Pythagoras Bitcoin
with Raku

by Arne Sommer

Pythagoras Bitcoin with Raku

[21] Published 13. July 2019.

Perl 6 → Raku

This article has been moved from «» and updated to reflect the language rename in 2019.

This is my response to the Perl Weekly Challenge #16.

Challenge #16.1: Pythagoras Pie Puzzle

At a party a pie is to be shared by 100 guest. The first guest gets 1% of the pie, the second guest gets 2% of the remaining pie, the third gets 3% of the remaining pie, the fourth gets 4% and so on.

Write a script that figures out which guest gets the largest piece of pie.

We can start with the numbers (the size of the pieces), which is a suitable job for a sequence with «gather/take»:

File: pythagoras-pie-all
my $pythagoras-pie := gather  # [1]
  my $remainder = 100;        # [2]
  my $position  = 1;          # [3]
  loop                        # [4]
    my $part = $remainder * $position / 100; # [5]
    $remainder -= $part;                     # [6]
    $position++;                             # [7]
    take $part;                              # [8]

say "{ $_ + 1 } ->  $pythagoras-pie[$_]%" for ^100; [9]

[1] We set up the sequence with binding (:=) to ensure that it stays lazy (as evaluating an inifinite list doesn't work out).

[2] The size of the pie (in %), starting with 100.

[3] The position in the sequence. We need this as the portion is defined related to this variable.

[4] An infinite loop.

[5] The size of the part given to the current guest.

[6] The remainder of the pie, after the current guest has been served.

[7] Increase the position, ready for the next iteration of the loop (#4).

[8] Return the current size.

[9] Print the 100 first values from the sequence. (Any values after this are all zero.)

See for more information about loop (which can also be used as a C-style loop; eg. loop (my $i = 0; $i < 10; $i++) { say $i; }.)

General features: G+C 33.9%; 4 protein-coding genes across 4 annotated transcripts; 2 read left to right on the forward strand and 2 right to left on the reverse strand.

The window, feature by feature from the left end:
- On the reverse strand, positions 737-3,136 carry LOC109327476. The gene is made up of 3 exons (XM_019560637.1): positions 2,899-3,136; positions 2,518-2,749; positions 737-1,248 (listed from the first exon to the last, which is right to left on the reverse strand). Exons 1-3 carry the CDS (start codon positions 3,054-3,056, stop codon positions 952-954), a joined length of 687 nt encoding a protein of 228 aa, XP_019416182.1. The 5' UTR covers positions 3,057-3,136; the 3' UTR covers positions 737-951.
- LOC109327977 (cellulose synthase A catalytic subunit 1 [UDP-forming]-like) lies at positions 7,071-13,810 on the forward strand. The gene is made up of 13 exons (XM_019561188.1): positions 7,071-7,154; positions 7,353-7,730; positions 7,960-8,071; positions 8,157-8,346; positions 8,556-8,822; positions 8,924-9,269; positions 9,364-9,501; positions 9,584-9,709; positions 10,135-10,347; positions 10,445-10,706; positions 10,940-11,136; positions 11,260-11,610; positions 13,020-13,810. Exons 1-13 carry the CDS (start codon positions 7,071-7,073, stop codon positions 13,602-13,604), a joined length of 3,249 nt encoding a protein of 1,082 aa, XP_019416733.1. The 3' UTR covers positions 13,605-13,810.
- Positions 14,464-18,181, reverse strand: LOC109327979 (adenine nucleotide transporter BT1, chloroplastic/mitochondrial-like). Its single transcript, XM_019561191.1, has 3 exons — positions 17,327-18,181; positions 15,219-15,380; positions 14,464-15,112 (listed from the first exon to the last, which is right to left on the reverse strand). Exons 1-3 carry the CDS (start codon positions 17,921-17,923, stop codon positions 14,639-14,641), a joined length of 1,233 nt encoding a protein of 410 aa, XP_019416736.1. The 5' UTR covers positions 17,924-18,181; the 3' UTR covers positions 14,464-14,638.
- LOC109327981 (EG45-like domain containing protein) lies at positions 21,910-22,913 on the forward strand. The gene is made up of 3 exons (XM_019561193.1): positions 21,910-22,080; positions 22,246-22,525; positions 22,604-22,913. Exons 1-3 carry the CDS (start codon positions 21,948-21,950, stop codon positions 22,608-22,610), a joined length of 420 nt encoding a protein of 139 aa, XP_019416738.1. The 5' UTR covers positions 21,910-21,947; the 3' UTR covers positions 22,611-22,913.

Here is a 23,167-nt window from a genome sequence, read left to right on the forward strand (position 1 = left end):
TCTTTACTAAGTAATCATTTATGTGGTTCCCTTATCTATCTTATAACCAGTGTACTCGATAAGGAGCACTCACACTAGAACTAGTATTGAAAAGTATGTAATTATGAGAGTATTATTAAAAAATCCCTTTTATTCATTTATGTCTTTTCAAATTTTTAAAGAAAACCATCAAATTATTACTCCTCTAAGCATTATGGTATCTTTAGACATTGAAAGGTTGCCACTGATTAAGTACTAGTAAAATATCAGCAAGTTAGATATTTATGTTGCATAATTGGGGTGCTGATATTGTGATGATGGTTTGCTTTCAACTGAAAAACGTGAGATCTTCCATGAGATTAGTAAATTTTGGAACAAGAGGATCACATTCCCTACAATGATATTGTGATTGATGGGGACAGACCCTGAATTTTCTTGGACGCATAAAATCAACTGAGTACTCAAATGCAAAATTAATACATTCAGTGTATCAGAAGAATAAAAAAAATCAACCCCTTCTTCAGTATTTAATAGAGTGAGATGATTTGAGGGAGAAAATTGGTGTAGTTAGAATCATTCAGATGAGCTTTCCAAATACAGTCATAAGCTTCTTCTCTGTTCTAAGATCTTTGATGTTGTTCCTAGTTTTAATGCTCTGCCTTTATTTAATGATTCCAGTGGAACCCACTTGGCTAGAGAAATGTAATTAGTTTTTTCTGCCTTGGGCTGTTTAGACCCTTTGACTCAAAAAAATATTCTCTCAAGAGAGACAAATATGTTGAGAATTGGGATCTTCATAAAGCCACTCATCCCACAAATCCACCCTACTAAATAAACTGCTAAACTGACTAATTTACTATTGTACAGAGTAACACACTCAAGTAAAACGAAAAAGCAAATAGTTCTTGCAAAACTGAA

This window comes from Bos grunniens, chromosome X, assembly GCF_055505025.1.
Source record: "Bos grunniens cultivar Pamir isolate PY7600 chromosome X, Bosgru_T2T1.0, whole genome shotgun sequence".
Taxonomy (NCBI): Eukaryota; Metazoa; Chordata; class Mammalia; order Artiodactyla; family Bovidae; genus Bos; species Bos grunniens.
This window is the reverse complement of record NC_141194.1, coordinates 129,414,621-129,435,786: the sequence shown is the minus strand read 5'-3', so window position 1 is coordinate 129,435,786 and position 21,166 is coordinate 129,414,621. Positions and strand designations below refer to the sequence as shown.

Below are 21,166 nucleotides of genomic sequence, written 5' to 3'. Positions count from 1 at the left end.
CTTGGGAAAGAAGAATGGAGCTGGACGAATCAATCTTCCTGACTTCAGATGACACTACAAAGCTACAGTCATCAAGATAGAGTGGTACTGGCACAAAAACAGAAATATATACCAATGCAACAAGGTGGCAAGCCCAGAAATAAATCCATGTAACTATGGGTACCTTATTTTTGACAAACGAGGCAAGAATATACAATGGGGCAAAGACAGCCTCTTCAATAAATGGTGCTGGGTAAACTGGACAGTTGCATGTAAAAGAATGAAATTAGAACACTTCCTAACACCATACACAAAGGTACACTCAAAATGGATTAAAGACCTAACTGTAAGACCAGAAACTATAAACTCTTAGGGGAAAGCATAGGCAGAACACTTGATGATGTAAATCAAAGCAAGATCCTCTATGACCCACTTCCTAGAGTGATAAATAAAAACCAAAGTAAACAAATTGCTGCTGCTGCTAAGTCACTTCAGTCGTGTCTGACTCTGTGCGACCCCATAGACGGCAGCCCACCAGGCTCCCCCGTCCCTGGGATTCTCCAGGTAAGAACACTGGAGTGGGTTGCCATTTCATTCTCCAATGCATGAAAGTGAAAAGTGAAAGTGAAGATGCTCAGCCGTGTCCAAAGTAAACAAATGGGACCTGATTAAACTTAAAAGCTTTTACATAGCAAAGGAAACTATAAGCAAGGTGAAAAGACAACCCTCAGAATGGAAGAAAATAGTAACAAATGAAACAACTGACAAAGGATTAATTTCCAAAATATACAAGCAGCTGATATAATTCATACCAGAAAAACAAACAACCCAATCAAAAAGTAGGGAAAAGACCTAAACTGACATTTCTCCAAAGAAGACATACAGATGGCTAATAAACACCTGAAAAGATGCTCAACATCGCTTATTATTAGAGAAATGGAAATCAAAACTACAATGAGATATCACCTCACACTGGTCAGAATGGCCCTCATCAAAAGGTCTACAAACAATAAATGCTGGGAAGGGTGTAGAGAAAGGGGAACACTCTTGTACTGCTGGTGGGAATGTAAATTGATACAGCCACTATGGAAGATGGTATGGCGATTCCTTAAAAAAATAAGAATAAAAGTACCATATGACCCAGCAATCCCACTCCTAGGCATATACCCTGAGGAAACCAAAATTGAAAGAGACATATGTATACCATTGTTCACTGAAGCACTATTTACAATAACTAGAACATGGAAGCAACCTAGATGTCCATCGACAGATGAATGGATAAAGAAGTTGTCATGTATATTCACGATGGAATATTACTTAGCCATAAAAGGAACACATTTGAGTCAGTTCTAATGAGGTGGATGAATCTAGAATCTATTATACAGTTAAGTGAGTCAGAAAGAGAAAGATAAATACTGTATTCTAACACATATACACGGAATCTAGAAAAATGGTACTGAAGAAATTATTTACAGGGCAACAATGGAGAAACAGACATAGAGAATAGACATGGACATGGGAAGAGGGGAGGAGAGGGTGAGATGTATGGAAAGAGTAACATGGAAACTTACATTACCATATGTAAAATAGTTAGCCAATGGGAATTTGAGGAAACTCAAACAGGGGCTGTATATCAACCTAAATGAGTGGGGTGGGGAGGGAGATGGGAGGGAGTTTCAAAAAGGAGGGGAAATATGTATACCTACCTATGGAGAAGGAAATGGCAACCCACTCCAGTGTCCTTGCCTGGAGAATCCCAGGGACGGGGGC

Running it (with just some of the lines shown):
$ raku pythagoras-pie-all
1 ->  1%
2 ->  1.98%
3 ->  2.9106%
4 ->  3.764376%
5 ->  4.5172512%
6 ->  5.149666368%
7 ->  5.64746745024%
8 ->  6.002451118541%
9 ->  6.21253690768973%
10 ->  6.281565095552947%
11 ->  6.21874944459741773%
12 ->  6.037840369845492849%
13 ->  5.75607448591936984904%
14 ->  5.392999018345995%
15 ->  4.969263381190237%
96 ->  3.7330486177577654e-34%
97 ->  1.5087738163437654e-35%
98 ->  4.572984556753267e-37%
99 ->  9.239295328950519e-39%
100 ->  9.332621544394437e-41%

We can see that the answer is 10; i.e. guest number 10 gets the largest piece of cake. But the task was for the program to figure it out, so let's do just that.

Finding the largest value is easy, as long as we chop off the sequence after the first 100 elements. (The rest of them, ad infinitum, are zero. Trying to access all elements in an infinite list is not a good idea.)

say $pythagoras-pie[^100].max; # -> 6.281565095552947

But this doesn't tell us the position (or index), and thus which guest.

File: pythagoras-pie
my $pythagoras-pie := gather
  my $remainder = 100;
  my $position  = 1;
    my $part = $remainder * $position / 100;
    $remainder -= $part;
    take $part;

my $largest = $pythagoras-pie[^100].max;                          # [1]

for (^100).grep({ $pythagoras-pie[$_] == $largest }) -> $guest    # [2]
  say "Guest #{ $guest + 1 } got the largest piece of cake ({ $largest }%).";
}                # [3]

[1] Get the highest value in the first 100 elements of the sequence. (We had to get rid of the infinite sequence, as «max» obviously cannot reach the end.)

[2] Iterate over the indices (0 to 99), select the ones (with «grep») where the value in the list is equal to the highest value. Note that this would give all matches, if there had been more than one (but there isn't).

[3] Compensate for the numbering discrepancy; the guests are given as 1..100, but the indices are 0..99.

Running it:

$ raku pythagoras-pie
Guest #10 got the largest piece of cake (6.281565095552947%).

Challenge #16.2

Write a script to validate a given bitcoin address. Most Bitcoin addresses are 34 characters. They consist of random digits and uppercase and lowercase letters, with the exception that the uppercase letter “O”, uppercase letter “I”, lowercase letter “l”, and the number “0” are never used to prevent visual ambiguity. A bitcoin address encodes 25 bytes. The last four bytes are a checksum check. They are the first four bytes of a double SHA-256 digest of the previous 21 bytes. For more information, please refer wiki page.

Here are some valid bitcoin addresses:


There are basically three ways to approach this:

  • A procedure
  • A type
  • A regex
I'll start with the type, and see where that leads us.

We can start with a custom type «BitcoinAddress» declared with subset that validates the address for us. The challenge says that «Most Bitcoin addresses are 34 characters», which is pretty vague. The Bitcoin wiki page is more helpful, as it states that a Bitcoin address «is an identifier of 26-35 alphanumeric characters». Then we add the legal characters (as given in the challenge):

subset BitcoinAddress of Str where 26 <= .chars <= 35